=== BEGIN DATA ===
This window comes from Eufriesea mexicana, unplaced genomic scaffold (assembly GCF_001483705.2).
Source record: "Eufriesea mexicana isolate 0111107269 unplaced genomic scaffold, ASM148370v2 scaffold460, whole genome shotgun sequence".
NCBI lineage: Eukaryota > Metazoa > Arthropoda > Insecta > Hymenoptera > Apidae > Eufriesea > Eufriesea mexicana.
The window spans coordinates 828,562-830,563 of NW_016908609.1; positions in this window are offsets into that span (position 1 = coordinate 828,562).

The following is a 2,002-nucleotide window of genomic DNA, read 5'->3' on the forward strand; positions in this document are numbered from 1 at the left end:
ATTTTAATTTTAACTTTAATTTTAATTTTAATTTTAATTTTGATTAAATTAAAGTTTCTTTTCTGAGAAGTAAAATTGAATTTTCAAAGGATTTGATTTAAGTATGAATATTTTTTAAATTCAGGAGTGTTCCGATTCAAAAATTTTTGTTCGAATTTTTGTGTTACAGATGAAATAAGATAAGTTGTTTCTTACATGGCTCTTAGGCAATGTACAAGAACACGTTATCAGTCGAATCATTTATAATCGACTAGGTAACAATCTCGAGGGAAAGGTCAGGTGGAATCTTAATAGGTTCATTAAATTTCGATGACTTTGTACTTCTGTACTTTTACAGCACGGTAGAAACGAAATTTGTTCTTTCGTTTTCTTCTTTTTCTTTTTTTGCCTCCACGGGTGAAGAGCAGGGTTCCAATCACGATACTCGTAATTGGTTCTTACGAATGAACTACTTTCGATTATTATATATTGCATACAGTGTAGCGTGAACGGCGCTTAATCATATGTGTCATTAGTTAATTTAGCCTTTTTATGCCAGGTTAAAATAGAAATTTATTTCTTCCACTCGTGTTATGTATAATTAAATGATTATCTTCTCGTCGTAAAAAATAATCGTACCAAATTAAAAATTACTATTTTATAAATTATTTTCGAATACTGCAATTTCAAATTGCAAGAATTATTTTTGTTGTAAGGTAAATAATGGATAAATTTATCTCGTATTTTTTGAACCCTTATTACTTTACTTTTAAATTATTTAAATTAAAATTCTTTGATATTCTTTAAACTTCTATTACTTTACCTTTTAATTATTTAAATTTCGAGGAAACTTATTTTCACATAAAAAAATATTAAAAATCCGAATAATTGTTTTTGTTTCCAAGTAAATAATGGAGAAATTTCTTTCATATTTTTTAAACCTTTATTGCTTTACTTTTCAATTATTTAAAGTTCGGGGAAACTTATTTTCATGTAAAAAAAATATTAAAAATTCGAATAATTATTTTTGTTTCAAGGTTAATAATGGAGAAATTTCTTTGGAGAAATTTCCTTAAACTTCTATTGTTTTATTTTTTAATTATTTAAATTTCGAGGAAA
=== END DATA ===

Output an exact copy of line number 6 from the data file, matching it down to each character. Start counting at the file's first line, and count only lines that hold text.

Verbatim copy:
ATTTTAATTTTAACTTTAATTTTAATTTTAATTTTAATTTTGATTAAATTAAAGTTTCTTTTCTGAGAAGTAAAATTGAATTTTCAAAGGATTTGATTTAAGTATGAATATTTTTTAAATTCAGGAGTGTTCCGATTCAAAAATTTTTGTTCGAATTTTTGTGTTACAGATGAAATAAGATAAGTTGTTTCTTACATGGCTCTTAGGCAATGTACAAGAACACGTTATCAGTCGAATCATTTATAATCGACTAGGTAACAATCTCGAGGGAAAGGTCAGGTGGAATCTTAATAGGTTCATTAAATTTCGATGACTTTGTACTTCTGTACTTTTACAGCACGGTAGAAACGAAATTTGTTCTTTCGTTTTCTTCTTTTTCTTTTTTTGCCTCCACGGGTGAAGAGCAGGGTTCCAATCACGATACTCGTAATTGGTTCTTACGAATGAACTACTTTCGATTATTATATATTGCATACAGTGTAGCGTGAACGGCGCTTAATCATATGTGTCATTAGTTAATTTAGCCTTTTTATGCCAGGTTAAAATAGAAATTTATTTCTTCCACTCGTGTTATGTATAATTAAATGATTATCTTCTCGTCGTAAAAAATAATCGTACCAAATTAAAAATTACTATTTTATAAATTATTTTCGAATACTGCAATTTCAAATTGCAAGAATTATTTTTGTTGTAAGGTAAATAATGGATAAATTTATCTCGTATTTTTTGAACCCTTATTACTTTACTTTTAAATTATTTAAATTAAAATTCTTTGATATTCTTTAAACTTCTATTACTTTACCTTTTAATTATTTAAATTTCGAGGAAACTTATTTTCACATAAAAAAATATTAAAAATCCGAATAATTGTTTTTGTTTCCAAGTAAATAATGGAGAAATTTCTTTCATATTTTTTAAACCTTTATTGCTTTACTTTTCAATTATTTAAAGTTCGGGGAAACTTATTTTCATGTAAAAAAAATATTAAAAATTCGAATAATTATTTTTGTTTCAAGGTTAATAATGGAGAAATTTCTTTGGAGAAATTTCCTTAAACTTCTATTGTTTTATTTTTTAATTATTTAAATTTCGAGGAAA